The Department of Environment and Science (DES) monitors sea-surface temperature (SST) anomalies in key regions of the Pacific Ocean over autumn, winter and spring and provides objective outlooks for Queensland summer (November to March) rainfall on this basis. The Climate Variability Unit of DES will provide an initial outlook for next summer in the next (April) Monthly Climate Statement. Read more (PDF)*
Rainfall in Queensland over spring and summer is influenced by the El Niño-Southern Oscillation (ENSO) — a coupled atmospheric and oceanic phenomenon which is persistent at seasonal timescales. However, at this time of year (known as the ‘autumn predictability gap’), ENSO-related SST anomalies tend to break down and, for this reason, do not provide a reliable indicator of upcoming seasonal rainfall.
The La Niña pattern, which developed in spring last year, has persisted through summer as anticipated. In Queensland, La Niña conditions tend to be, but are not always, associated with above-median (> decile 5) summer rainfall. This summer rainfall has been above-median in some north-western and south-eastern parts of the State, but below-median in many other areas.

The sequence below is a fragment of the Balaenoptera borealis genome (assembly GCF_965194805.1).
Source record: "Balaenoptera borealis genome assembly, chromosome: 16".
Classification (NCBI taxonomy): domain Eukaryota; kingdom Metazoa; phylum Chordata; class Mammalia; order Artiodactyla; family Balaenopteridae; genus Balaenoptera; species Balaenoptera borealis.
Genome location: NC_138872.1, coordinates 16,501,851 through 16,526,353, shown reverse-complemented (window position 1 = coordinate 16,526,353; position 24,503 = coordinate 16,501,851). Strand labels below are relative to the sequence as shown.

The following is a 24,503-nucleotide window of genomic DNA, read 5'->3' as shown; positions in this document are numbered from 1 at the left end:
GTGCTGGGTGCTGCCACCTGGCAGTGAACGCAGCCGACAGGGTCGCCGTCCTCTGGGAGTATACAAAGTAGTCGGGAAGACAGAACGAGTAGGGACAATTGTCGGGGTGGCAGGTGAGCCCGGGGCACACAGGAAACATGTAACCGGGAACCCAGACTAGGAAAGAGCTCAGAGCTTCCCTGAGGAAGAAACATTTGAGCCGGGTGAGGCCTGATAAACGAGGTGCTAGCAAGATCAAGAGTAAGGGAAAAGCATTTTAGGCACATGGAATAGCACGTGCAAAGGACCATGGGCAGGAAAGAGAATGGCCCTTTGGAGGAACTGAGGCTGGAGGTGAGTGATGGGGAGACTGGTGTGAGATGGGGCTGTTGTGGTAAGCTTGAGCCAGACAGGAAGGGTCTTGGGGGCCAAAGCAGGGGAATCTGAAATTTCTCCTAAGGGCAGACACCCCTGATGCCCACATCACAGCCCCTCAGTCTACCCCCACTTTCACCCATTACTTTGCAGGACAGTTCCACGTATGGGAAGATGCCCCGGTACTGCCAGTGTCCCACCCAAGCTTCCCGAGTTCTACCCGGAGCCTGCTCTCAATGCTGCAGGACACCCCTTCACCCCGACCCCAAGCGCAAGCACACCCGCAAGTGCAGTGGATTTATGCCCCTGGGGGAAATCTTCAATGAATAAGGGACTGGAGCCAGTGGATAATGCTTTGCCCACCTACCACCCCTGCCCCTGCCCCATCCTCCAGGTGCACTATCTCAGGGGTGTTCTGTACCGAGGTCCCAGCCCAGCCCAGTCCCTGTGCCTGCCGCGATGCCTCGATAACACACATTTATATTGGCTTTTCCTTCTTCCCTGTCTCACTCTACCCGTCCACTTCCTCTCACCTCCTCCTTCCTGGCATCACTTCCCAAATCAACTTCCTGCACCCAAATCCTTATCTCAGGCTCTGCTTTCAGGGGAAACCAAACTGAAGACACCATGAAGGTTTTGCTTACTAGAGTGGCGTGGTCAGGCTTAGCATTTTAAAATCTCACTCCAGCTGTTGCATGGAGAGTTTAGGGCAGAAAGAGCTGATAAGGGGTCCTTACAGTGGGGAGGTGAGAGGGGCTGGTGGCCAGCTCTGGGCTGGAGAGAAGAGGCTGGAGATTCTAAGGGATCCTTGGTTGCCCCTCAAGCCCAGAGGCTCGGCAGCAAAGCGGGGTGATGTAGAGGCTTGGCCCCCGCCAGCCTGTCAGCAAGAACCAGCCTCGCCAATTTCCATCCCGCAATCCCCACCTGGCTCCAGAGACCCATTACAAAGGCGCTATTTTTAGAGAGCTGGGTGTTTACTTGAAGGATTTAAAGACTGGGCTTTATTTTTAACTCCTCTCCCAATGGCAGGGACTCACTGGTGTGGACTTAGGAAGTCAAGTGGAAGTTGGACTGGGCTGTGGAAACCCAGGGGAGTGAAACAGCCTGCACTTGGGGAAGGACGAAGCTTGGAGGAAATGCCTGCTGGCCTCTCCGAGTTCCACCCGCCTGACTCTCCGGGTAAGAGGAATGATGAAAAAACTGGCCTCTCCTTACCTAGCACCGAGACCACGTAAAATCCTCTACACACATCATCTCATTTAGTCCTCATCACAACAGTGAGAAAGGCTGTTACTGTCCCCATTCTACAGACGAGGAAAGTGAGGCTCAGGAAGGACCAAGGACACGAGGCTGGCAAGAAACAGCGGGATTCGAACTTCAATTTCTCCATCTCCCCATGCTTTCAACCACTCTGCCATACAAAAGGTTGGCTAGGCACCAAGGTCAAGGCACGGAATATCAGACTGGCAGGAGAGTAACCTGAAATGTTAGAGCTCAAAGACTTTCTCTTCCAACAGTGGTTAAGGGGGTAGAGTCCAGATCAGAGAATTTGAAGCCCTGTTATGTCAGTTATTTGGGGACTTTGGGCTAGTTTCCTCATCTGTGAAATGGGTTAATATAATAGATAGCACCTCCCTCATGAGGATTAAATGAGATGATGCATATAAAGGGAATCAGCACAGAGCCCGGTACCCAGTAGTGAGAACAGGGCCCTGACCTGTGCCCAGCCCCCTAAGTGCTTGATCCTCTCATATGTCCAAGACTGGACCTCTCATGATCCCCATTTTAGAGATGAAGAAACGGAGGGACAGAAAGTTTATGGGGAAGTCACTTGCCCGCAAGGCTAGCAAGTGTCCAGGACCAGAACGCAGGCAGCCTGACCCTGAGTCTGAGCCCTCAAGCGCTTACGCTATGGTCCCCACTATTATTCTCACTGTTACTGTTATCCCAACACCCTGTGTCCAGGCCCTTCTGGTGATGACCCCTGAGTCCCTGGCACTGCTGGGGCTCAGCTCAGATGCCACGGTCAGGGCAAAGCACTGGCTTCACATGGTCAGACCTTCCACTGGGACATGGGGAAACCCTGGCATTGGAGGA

La Niña conditions are characterised by cooler than average SSTs in the Niño 3.4 region of the Pacific Ocean, coupled with sustained positive values of the Southern Oscillation Index (SOI). Over the last three months (December to February), the average SST anomaly in the Niño 3.4 region (-0.8°C) remained cooler than average. However, the three-month average value of the SOI (-0.5) has returned to a neutral value. Due to this change in the SOI and other atmospheric indicators, as well as some evidence of recent Pacific Ocean warming, the Bureau of Meteorology now (as at 13 March 2018) consider that ENSO conditions have returned to a neutral state.
DES will provide an initial outlook for summer rainfall in April, which will be updated each month from June to November. The initial outlook is based on SSTs that are not related to ENSO at this time of year. The updates from June to November will take into account the evolving ENSO-related SST pattern at that time.
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